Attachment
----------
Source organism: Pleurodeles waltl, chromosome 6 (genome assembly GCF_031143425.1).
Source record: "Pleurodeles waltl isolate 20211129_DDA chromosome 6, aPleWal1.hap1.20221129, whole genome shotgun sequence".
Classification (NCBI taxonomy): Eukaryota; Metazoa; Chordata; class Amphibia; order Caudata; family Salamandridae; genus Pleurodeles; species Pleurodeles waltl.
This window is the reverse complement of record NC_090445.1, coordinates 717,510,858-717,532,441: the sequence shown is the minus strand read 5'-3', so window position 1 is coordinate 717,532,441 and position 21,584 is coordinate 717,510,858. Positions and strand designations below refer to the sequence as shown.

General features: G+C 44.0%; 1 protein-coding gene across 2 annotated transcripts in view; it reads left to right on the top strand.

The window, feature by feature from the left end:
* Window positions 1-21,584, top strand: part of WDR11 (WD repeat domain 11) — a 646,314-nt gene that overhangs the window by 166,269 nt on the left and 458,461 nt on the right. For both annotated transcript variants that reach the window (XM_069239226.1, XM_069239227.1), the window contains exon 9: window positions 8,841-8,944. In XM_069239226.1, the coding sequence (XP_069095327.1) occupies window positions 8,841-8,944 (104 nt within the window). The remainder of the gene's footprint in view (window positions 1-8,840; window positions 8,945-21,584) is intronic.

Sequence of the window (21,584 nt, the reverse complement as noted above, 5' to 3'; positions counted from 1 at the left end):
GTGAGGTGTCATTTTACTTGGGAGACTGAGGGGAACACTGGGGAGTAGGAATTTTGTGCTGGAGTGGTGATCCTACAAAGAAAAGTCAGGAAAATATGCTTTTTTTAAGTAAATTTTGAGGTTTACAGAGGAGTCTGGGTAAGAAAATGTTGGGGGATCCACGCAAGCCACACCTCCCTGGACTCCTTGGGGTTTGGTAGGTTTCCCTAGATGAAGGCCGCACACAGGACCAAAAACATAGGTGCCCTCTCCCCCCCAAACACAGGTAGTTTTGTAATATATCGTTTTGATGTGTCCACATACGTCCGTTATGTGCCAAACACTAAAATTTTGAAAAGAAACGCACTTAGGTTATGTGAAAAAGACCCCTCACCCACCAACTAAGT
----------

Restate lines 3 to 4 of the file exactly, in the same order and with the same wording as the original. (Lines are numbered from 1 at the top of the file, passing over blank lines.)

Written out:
Classification (NCBI taxonomy): Eukaryota; Metazoa; Chordata; class Amphibia; order Caudata; family Salamandridae; genus Pleurodeles; species Pleurodeles waltl.
This window is the reverse complement of record NC_090445.1, coordinates 717,510,858-717,532,441: the sequence shown is the minus strand read 5'-3', so window position 1 is coordinate 717,532,441 and position 21,584 is coordinate 717,510,858. Positions and strand designations below refer to the sequence as shown.